Education is also in a severe predicament in this area. With major overcrowding, students find themselves trying to learn while jammed into spaces not intended as classrooms, such as stair landings, gymnasiums, bathrooms and even coat closets. These large class sizes make it difficult for students to concentrate on their work and often result in increased disciplinary problems. Teachers therefore find that their effectiveness as a teacher diminishes exponentially as they spend more time trying to maintain order in an overcrowded classroom. Another hindrance to the students? educational process is the physical conditions of these schools and the insufficient supply of proper materials. Most of the students are using outdated textbooks and do not have access to the kinds of materials or equipment that would enhance the learning experience and/or create the opportunity to explore subjects such as science. As for the physical attributes, these school buildings are in horrible condition with ?barrels?filling up with rain in several rooms? Green fungus molds… growing in the corners of the room in which the guidance counselor met kids who were depressed.? (p. 151-152)

Qualified teachers are also in dire need. ??students seldom see a certified teacher but are instructed, for the most part, by ?provisionals,? or permanent subs? (p. 155) while the more experienced teachers are choosing to work in schools located in better neighborhoods that receive better funding.

You would think that with all these negative influences surrounding this community that everyone would lose hope. Fortunately this is not true for many of the children that Kozol both talked to and befriended during his numerous journeys into their neighborhood. The children speak of their problems with a great deal of maturity. Many of them seem far older than their age, for they have felt true abandonment by our city. Many of the issues they have had to deal with are not ones in which we would think of as children?s issues. AIDS for example, is not something that we think children would talk about or even think about. However for the children of the South Bronx, AIDS is a major issue. With one-quarter of the pregnant women in this neighborhood testing positive for AIDS, pediatric AIDS takes a high toll. The numbers of children who have had one or both parents die of AIDS in the South Bronx and surrounding areas is the highest among the nation. ??if the city continues with its present policy of channeling its sickest and most troublesome families, often addicted and quite frequently infected, into housing in this area, it is likely that entire blocks will soon be home to mourning orphans, many of whom will follow their own parents to an early grave.? (p. 194)

The city?s decision to place a waste burner in the middle of the neighborhood only contributes to the residents? view that they are being ?thrown away?. Many of the residents believe that the incinerator is to blame for their health problems. Considering that it burns ?red-bag? products from 14 hospitals (amputated limbs, syringes, fetal tissue, etc.), it would be a tough claim for the City to disprove. Many of the children in this community are only able to breathe with the use of inhalers because their asthma has gotten so bad, presumably from the incinerators? fumes. This brings some questions to the reader?s mind such as, why would the city place an incinerator in this area? Did the city planning board even consider the residents of the area? What did the residents have to say about this? Unfortunately we can only answer the last question with no doubt. The residents do not have much say in city or state political matters. Wealthier and more powerful people who most likely have no first hand knowledge of what life is like in these low-income ?ghetto? communities hold positions in the government. Is there a solution to this?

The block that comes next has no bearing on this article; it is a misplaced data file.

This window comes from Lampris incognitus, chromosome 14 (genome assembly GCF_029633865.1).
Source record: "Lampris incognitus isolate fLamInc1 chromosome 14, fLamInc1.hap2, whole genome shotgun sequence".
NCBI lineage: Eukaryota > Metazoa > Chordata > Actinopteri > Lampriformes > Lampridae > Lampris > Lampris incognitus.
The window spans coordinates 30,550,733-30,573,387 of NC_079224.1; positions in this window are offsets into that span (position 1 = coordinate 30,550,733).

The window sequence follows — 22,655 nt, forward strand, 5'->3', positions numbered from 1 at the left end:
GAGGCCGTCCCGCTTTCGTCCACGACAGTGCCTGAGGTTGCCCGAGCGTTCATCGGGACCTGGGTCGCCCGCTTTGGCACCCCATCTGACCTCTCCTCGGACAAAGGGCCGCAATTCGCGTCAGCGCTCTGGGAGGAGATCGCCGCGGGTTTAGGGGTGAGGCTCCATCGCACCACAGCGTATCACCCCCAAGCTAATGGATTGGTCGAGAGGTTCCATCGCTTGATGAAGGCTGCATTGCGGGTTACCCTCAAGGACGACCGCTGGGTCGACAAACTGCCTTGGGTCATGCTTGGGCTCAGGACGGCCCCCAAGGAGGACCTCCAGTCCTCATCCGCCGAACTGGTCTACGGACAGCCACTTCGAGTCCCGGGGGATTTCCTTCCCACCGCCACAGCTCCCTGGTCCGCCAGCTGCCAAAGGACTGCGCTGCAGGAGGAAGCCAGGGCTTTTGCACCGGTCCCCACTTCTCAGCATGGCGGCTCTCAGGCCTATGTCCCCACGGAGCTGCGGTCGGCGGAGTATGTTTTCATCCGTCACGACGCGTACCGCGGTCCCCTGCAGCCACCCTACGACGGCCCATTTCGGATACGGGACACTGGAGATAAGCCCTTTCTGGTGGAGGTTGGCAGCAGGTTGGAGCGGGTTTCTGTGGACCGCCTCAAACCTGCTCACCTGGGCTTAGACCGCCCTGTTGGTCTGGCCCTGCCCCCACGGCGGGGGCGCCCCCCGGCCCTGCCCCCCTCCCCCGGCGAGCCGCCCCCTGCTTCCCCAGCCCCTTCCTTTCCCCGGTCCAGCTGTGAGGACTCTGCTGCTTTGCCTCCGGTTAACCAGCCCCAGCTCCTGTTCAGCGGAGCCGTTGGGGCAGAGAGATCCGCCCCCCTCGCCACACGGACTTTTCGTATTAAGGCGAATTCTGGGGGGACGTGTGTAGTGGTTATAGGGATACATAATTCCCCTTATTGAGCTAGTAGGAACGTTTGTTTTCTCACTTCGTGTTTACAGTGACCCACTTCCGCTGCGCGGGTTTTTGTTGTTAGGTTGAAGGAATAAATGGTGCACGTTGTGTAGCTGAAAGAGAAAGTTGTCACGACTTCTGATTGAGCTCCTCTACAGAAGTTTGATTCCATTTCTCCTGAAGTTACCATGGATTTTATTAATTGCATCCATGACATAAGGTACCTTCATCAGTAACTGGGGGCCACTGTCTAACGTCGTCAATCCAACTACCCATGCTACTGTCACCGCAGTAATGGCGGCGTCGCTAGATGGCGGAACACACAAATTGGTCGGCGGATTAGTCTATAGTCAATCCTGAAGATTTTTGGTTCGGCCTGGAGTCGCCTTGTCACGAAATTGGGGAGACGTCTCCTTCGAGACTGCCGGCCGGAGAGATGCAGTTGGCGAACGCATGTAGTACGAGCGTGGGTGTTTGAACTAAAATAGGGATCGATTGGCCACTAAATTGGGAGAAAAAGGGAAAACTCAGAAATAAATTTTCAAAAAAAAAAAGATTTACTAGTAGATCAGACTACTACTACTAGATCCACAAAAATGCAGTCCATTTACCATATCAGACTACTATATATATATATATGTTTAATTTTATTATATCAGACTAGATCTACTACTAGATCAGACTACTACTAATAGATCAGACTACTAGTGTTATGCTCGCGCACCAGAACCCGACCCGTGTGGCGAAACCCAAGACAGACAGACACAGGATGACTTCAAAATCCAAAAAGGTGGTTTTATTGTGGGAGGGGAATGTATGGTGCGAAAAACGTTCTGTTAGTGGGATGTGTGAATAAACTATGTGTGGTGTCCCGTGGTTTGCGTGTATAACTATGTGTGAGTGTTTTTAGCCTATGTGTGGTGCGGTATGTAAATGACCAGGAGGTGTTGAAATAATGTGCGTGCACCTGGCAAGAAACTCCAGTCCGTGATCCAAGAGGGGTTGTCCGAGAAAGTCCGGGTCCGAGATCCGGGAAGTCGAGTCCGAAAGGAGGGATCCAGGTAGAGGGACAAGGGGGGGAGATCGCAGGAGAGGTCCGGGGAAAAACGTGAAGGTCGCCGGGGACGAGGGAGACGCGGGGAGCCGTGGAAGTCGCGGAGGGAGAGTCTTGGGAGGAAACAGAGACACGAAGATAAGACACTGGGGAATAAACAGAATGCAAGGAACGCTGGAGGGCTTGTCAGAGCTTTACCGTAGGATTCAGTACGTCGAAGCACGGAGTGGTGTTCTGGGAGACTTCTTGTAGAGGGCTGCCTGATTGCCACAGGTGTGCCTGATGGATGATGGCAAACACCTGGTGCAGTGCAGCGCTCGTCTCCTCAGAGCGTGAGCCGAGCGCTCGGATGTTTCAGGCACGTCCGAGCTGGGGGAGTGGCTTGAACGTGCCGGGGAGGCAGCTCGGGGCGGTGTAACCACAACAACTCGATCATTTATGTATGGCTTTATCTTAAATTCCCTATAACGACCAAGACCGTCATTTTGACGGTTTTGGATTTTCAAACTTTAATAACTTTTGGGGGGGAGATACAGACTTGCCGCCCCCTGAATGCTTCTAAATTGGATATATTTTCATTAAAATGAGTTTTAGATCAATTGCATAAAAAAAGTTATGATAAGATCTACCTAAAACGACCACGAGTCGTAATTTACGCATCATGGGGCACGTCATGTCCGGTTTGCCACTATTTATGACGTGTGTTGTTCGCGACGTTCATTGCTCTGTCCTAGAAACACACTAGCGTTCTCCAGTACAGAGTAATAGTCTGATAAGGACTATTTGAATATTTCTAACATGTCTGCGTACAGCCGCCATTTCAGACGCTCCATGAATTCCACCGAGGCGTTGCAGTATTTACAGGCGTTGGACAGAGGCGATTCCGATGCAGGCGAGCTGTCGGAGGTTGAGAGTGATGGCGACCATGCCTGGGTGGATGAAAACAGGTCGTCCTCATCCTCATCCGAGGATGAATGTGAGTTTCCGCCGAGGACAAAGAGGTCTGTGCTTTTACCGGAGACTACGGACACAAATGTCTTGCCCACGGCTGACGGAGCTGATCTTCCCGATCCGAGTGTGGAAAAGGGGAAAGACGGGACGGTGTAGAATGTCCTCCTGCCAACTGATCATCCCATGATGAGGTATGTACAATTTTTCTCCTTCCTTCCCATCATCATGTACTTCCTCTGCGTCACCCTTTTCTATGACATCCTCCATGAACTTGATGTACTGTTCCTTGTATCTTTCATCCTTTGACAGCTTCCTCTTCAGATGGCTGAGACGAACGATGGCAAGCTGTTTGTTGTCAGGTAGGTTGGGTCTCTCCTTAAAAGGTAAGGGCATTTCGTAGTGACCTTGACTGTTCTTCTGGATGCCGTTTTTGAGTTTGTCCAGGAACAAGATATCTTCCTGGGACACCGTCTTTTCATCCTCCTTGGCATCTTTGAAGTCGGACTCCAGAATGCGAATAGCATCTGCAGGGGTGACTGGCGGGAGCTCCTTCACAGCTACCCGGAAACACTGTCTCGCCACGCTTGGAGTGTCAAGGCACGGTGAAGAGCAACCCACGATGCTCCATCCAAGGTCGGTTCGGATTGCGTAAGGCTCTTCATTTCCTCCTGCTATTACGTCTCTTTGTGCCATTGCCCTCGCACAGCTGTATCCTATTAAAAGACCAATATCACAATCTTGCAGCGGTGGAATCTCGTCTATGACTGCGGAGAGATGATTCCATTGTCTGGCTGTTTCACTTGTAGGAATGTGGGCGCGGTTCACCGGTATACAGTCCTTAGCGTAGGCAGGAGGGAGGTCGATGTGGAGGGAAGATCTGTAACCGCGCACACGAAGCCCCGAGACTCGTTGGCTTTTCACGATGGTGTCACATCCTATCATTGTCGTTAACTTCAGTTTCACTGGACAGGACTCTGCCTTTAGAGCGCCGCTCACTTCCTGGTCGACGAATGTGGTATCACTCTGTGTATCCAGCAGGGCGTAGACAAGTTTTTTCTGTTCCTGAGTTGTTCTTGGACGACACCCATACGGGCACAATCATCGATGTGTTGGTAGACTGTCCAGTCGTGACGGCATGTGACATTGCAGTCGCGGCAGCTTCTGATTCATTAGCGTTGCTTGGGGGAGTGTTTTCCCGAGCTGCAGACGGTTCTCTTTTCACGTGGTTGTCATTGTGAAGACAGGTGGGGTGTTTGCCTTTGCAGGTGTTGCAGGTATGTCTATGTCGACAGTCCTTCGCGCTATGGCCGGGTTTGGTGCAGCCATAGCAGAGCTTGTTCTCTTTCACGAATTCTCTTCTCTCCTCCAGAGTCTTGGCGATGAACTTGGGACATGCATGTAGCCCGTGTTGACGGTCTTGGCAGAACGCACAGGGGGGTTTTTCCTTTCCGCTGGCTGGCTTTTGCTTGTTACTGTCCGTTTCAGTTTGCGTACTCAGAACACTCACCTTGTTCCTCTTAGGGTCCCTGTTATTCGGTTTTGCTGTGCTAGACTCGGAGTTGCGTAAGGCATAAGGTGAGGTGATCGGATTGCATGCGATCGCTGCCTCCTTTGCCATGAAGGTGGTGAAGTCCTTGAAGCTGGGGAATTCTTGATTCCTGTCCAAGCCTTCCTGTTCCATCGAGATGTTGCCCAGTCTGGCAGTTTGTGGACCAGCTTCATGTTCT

The solution is to change the whole community, no easy task, which involves more than just direct practice with individuals. Dealing with people on an individual basis gives only individual responses. The problems in the South Bronx are not with the individuals themselves, but rather with the organization of the community. The community must change its? social policy in order to make it a better place to live. The community?s norm is currently violence and drugs. In order to change this, the community must use more education targeted towards social issues in their schools and community to help people learn to live healthier lifestyles. They must make it known that drug dealing and violence are not ?all right?, and to help people obtain some sort of unity. The well known community members need to get involved in politics so that their voices can be heard and let the City know their communities needs/requirements. Creating support groups for people with AIDS, ex-addicts, people who have lost a family member, also for people who just need a place to talk and get their frustrations out would help the community as a whole. If the people of the South Bronx would act as a community bound together to help themselves and each other, there would be less tolerance for deviant behavior among its? members. The City must also be made more accountable for its? actions. Clean up and reconstruction of Times Square to Battery Park is a step in the right direction. However, painting a mural of ?? flowers, window shades and curtains and interiors of pretty-looking rooms?? (p. 31) on the walls of empty buildings in the Bronx, just to give the illusion that this area is a good neighborhood it is not.